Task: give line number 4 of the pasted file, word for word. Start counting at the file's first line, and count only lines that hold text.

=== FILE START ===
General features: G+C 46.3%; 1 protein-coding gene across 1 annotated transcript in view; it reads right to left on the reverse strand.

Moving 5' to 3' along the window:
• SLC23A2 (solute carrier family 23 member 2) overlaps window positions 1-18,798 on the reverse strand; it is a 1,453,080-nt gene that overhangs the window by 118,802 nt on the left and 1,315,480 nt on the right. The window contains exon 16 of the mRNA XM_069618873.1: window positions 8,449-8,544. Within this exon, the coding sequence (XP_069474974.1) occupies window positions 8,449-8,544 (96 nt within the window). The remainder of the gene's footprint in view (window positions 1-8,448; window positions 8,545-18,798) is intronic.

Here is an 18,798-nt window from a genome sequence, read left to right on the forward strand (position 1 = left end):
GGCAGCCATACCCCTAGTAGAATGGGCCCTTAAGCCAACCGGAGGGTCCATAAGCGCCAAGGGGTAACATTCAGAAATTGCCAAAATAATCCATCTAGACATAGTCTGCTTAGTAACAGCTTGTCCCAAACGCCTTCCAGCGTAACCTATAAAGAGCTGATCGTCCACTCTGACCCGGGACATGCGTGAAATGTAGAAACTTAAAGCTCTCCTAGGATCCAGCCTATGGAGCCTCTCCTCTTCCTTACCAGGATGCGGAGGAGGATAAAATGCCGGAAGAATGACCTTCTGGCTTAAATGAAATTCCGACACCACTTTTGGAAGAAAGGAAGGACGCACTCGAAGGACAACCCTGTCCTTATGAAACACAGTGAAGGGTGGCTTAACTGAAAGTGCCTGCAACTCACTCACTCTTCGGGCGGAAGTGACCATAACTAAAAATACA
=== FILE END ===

Here is an 18,798-nt window from a genome sequence, read left to right on the forward strand (position 1 = left end):